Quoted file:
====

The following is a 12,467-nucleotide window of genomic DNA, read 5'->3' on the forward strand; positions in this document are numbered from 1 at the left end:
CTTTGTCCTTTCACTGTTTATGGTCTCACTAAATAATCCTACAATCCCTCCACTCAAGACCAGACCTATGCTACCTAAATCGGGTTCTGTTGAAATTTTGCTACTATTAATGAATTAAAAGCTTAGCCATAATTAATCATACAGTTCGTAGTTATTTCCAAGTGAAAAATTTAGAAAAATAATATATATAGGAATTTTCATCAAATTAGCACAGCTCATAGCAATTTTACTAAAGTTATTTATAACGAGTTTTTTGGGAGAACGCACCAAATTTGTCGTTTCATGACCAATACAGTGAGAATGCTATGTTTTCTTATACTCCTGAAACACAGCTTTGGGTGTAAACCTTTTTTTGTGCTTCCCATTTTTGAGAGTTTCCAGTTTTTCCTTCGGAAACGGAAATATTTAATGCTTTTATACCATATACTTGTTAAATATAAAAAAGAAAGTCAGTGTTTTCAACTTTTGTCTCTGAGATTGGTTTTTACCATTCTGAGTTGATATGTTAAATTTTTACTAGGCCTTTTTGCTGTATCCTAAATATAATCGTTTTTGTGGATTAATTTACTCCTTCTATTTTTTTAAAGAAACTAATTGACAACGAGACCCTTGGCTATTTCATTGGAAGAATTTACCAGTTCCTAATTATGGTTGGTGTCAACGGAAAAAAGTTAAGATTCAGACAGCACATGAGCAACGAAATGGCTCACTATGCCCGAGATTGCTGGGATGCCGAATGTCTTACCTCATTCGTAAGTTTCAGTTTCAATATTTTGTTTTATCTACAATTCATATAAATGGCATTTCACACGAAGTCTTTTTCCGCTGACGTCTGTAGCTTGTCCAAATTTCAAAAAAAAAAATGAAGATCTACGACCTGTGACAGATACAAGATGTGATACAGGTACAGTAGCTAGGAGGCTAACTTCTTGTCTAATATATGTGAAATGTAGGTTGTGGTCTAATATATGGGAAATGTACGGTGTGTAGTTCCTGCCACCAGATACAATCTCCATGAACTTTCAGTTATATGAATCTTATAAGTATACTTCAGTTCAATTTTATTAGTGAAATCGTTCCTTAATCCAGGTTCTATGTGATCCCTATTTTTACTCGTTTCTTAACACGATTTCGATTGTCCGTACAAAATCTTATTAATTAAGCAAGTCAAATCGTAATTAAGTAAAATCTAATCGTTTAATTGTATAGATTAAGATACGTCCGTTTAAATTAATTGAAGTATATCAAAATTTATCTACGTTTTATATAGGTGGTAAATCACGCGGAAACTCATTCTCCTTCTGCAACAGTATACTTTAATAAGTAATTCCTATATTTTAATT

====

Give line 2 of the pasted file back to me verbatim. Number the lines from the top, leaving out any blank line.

CTTTGTCCTTTCACTGTTTATGGTCTCACTAAATAATCCTACAATCCCTCCACTCAAGACCAGACCTATGCTACCTAAATCGGGTTCTGTTGAAATTTTGCTACTATTAATGAATTAAAAGCTTAGCCATAATTAATCATACAGTTCGTAGTTATTTCCAAGTGAAAAATTTAGAAAAATAATATATATAGGAATTTTCATCAAATTAGCACAGCTCATAGCAATTTTACTAAAGTTATTTATAACGAGTTTTTTGGGAGAACGCACCAAATTTGTCGTTTCATGACCAATACAGTGAGAATGCTATGTTTTCTTATACTCCTGAAACACAGCTTTGGGTGTAAACCTTTTTTTGTGCTTCCCATTTTTGAGAGTTTCCAGTTTTTCCTTCGGAAACGGAAATATTTAATGCTTTTATACCATATACTTGTTAAATATAAAAAAGAAAGTCAGTGTTTTCAACTTTTGTCTCTGAGATTGGTTTTTACCATTCTGAGTTGATATGTTAAATTTTTACTAGGCCTTTTTGCTGTATCCTAAATATAATCGTTTTTGTGGATTAATTTACTCCTTCTATTTTTTTAAAGAAACTAATTGACAACGAGACCCTTGGCTATTTCATTGGAAGAATTTACCAGTTCCTAATTATGGTTGGTGTCAACGGAAAAAAGTTAAGATTCAGACAGCACATGAGCAACGAAATGGCTCACTATGCCCGAGATTGCTGGGATGCCGAATGTCTTACCTCATTCGTAAGTTTCAGTTTCAATATTTTGTTTTATCTACAATTCATATAAATGGCATTTCACACGAAGTCTTTTTCCGCTGACGTCTGTAGCTTGTCCAAATTTCAAAAAAAAAAATGAAGATCTACGACCTGTGACAGATACAAGATGTGATACAGGTACAGTAGCTAGGAGGCTAACTTCTTGTCTAATATATGTGAAATGTAGGTTGTGGTCTAATATATGGGAAATGTACGGTGTGTAGTTCCTGCCACCAGATACAATCTCCATGAACTTTCAGTTATATGAATCTTATAAGTATACTTCAGTTCAATTTTATTAGTGAAATCGTTCCTTAATCCAGGTTCTATGTGATCCCTATTTTTACTCGTTTCTTAACACGATTTCGATTGTCCGTACAAAATCTTATTAATTAAGCAAGTCAAATCGTAATTAAGTAAAATCTAATCGTTTAATTGTATAGATTAAGATACGTCCGTTTAAATTAATTGAAGTATATCAAAATTTATCTACGTTTTATATAGGTGGTAAATCACGCGGAAACTCATTCTCCTTCTGCAACAGTATACTTTAATAAGTAATTCCTATATTTTAATT